WORKERS involved in building the Longford Gas Conditioning Plant have been served with a Federal Court summons, after walking off the job last February in support of a dismissed colleague.
According to Fair Work Building and Construction, work on the site was stopped after a probationary employee, the peer elected health and safety officer, had his employment terminated and the Australian Worker’s Union became involved.
CB&I, the contractor, is suing for damages, involving the FWBC’s inspectorate.
The employee at the centre of the dispute reportedly did not pass probation.
The FWBC said that by walking off the job that afternoon, and not returning the following day, the 52 employees had taken unprotected industrial action.
FWBC director Nigel Hadgkiss said employees should not take the law into their own hands.
“The dismissed worker could have gone to the Fair Work Commission and had the circumstances of his dismissal fully explored,” he said.
“Instead, workers took it upon themselves to disrupt the construction of a significant piece of Victorian infrastructure.”
However, the AWU said that an employee who is terminated while on probation had very little chance of legal recourse if they thought their termination was unfair.
The union also believed that serving Federal Court summons to employees during a weekend or at home was intimidating and “bullying”.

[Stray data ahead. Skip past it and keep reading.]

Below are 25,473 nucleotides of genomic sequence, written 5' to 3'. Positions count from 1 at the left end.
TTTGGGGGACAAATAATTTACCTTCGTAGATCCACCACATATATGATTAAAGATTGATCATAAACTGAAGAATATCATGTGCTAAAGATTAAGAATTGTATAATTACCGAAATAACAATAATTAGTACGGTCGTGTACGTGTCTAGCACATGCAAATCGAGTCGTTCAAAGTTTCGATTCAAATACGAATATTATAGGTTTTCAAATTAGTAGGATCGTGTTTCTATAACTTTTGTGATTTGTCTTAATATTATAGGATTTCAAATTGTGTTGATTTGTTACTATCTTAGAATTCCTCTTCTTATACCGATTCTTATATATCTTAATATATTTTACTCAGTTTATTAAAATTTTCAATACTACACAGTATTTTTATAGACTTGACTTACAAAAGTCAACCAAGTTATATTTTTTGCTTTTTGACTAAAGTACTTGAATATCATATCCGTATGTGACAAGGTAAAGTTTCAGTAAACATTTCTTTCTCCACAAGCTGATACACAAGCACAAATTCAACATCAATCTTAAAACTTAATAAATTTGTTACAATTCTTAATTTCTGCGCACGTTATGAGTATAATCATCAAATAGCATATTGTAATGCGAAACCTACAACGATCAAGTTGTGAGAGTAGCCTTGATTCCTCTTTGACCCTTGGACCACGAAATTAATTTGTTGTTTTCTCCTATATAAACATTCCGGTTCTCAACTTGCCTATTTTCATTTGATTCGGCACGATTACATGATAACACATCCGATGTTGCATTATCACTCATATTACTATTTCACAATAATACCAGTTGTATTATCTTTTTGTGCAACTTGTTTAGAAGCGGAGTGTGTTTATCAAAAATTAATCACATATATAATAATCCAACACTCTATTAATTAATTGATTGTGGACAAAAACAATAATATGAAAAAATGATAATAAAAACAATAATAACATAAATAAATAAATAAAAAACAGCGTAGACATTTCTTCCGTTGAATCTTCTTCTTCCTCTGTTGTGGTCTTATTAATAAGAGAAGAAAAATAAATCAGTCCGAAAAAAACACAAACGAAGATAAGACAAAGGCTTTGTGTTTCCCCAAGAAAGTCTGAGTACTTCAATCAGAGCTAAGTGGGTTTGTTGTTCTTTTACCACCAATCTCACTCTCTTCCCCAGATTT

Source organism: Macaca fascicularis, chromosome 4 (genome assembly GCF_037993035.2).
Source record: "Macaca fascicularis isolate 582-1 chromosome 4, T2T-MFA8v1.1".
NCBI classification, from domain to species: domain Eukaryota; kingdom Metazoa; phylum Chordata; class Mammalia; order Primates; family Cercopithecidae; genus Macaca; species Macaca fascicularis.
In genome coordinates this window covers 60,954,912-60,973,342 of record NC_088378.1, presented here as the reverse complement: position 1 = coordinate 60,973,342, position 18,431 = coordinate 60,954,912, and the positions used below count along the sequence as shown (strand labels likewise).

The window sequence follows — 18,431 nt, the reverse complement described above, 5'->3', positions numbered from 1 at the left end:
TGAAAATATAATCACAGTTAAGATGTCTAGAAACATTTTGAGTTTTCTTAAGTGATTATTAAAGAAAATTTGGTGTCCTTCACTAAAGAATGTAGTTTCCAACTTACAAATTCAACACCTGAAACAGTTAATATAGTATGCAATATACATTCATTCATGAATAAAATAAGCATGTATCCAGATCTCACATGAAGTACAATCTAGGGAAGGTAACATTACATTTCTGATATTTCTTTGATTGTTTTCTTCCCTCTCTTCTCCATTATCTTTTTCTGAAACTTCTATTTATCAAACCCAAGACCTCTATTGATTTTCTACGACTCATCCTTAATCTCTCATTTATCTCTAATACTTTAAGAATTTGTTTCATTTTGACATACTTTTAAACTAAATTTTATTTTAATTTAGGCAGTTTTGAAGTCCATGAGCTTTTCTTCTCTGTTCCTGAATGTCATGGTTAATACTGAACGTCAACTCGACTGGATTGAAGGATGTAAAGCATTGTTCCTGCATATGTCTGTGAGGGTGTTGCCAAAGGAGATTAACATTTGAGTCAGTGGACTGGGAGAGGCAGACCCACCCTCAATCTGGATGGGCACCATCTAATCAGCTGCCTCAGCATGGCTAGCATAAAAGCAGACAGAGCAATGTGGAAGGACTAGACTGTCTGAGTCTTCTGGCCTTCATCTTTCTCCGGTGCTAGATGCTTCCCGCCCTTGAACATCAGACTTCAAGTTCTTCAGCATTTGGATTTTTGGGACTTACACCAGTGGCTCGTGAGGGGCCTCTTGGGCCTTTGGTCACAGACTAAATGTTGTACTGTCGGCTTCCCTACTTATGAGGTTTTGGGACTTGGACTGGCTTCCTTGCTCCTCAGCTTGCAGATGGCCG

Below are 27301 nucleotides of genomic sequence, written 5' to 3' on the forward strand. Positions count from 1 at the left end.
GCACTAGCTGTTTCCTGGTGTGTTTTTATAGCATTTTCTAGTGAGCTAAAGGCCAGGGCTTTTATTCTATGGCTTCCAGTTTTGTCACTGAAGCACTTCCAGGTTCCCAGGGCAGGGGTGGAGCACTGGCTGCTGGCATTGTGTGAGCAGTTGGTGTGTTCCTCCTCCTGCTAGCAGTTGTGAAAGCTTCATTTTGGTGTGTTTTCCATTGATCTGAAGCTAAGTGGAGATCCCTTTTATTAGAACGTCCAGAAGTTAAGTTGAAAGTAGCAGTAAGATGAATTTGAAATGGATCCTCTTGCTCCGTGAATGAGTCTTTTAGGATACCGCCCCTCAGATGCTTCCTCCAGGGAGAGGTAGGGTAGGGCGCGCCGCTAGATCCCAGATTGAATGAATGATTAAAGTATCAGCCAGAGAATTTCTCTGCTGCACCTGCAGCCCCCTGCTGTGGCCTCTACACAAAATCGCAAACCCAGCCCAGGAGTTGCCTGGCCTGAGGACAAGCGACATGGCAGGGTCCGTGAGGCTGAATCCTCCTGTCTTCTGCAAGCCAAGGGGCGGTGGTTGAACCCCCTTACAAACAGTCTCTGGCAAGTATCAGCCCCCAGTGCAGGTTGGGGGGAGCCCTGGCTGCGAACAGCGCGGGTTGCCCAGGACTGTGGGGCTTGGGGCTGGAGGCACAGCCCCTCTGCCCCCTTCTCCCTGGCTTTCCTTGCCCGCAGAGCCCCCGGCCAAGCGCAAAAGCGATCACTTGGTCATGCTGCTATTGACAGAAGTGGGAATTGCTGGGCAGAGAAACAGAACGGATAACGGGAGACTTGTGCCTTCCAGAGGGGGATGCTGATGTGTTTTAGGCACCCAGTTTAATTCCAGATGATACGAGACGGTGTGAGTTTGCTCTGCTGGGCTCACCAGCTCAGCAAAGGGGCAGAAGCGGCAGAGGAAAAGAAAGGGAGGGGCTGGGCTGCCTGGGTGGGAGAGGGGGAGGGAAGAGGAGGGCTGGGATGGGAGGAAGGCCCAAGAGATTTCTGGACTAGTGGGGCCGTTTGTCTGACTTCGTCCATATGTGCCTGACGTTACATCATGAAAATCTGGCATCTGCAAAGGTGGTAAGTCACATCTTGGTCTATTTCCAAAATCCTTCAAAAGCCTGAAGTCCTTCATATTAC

AWU national secretary Scott McDine said that workers were being ‘blindsided’ by the threats of fines of up to $10,000.
“Bear in mind here that there are no allegations of violence or abuse,” he said.
“These workers simply did what they thought was right in terms of standing up for safety and standards on site.”
Victorian AWU secretary Ben Davis said that it was “cruel”, and that labelling workers as “vigilantes” created the wrong impression.
“It is obvious that the (FWBC’s) Fair Work Building Industry Inspectorate wanted to create mayhem, pain and uncertainty for our members, their partners and children,” he said.
“We will vigorously defend the rights of our members, and provide legal representation.”
A FWBC spokesperson said that the serving of the summons was not under their control, as the responsibility was given to a private firm.
He said this was a regular practice, and said that any delays may have been because of the geographical spread of the employees.
CB&I and the plant’s owners, ExxonMobil, were approached for comment.
Under the Fair Work Act, it is unlawful to take part in any unprotected industrial action before the nominal expiry date of an employee’s enterprise agreement has passed.
A case management hearing for the matter has been set for Friday, April 1.
Individuals who engage in unlawful industrial action may be fined up to $10,800 and organisations can face penalties of up to $54,000.